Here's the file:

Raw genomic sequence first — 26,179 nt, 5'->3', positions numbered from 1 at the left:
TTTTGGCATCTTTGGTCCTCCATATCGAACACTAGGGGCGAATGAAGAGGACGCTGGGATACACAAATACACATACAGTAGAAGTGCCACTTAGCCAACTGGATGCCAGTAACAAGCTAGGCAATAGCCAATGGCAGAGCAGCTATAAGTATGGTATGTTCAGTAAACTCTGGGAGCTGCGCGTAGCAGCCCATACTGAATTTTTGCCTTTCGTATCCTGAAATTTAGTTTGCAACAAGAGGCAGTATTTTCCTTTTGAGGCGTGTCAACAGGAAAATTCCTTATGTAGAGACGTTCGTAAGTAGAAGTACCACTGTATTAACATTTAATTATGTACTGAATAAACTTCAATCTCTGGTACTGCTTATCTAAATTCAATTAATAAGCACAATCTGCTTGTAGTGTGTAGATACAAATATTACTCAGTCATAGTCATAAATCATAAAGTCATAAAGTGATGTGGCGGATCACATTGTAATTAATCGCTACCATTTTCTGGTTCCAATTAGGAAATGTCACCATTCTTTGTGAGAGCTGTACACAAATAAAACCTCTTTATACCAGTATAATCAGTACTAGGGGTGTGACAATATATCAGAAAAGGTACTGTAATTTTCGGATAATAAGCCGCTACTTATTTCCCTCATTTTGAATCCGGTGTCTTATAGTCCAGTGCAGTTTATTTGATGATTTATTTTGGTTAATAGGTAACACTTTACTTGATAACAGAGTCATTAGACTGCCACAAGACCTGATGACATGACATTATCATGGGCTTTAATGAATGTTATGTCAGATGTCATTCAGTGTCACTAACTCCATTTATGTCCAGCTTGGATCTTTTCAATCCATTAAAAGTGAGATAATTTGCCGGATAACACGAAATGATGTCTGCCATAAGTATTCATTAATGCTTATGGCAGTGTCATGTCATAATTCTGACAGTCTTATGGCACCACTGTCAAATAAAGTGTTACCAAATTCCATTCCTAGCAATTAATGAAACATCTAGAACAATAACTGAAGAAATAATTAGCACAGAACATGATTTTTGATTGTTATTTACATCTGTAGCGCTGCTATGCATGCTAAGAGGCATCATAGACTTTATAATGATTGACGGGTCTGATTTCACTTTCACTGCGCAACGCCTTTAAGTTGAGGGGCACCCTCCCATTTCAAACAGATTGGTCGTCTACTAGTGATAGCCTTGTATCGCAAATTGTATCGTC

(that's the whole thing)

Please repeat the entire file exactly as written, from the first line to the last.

Raw genomic sequence first — 26,179 nt, 5'->3', positions numbered from 1 at the left:
TTTTGGCATCTTTGGTCCTCCATATCGAACACTAGGGGCGAATGAAGAGGACGCTGGGATACACAAATACACATACAGTAGAAGTGCCACTTAGCCAACTGGATGCCAGTAACAAGCTAGGCAATAGCCAATGGCAGAGCAGCTATAAGTATGGTATGTTCAGTAAACTCTGGGAGCTGCGCGTAGCAGCCCATACTGAATTTTTGCCTTTCGTATCCTGAAATTTAGTTTGCAACAAGAGGCAGTATTTTCCTTTTGAGGCGTGTCAACAGGAAAATTCCTTATGTAGAGACGTTCGTAAGTAGAAGTACCACTGTATTAACATTTAATTATGTACTGAATAAACTTCAATCTCTGGTACTGCTTATCTAAATTCAATTAATAAGCACAATCTGCTTGTAGTGTGTAGATACAAATATTACTCAGTCATAGTCATAAATCATAAAGTCATAAAGTGATGTGGCGGATCACATTGTAATTAATCGCTACCATTTTCTGGTTCCAATTAGGAAATGTCACCATTCTTTGTGAGAGCTGTACACAAATAAAACCTCTTTATACCAGTATAATCAGTACTAGGGGTGTGACAATATATCAGAAAAGGTACTGTAATTTTCGGATAATAAGCCGCTACTTATTTCCCTCATTTTGAATCCGGTGTCTTATAGTCCAGTGCAGTTTATTTGATGATTTATTTTGGTTAATAGGTAACACTTTACTTGATAACAGAGTCATTAGACTGCCACAAGACCTGATGACATGACATTATCATGGGCTTTAATGAATGTTATGTCAGATGTCATTCAGTGTCACTAACTCCATTTATGTCCAGCTTGGATCTTTTCAATCCATTAAAAGTGAGATAATTTGCCGGATAACACGAAATGATGTCTGCCATAAGTATTCATTAATGCTTATGGCAGTGTCATGTCATAATTCTGACAGTCTTATGGCACCACTGTCAAATAAAGTGTTACCAAATTCCATTCCTAGCAATTAATGAAACATCTAGAACAATAACTGAAGAAATAATTAGCACAGAACATGATTTTTGATTGTTATTTACATCTGTAGCGCTGCTATGCATGCTAAGAGGCATCATAGACTTTATAATGATTGACGGGTCTGATTTCACTTTCACTGCGCAACGCCTTTAAGTTGAGGGGCACCCTCCCATTTCAAACAGATTGGTCGTCTACTAGTGATAGCCTTGTATCGCAAATTGTATCGTC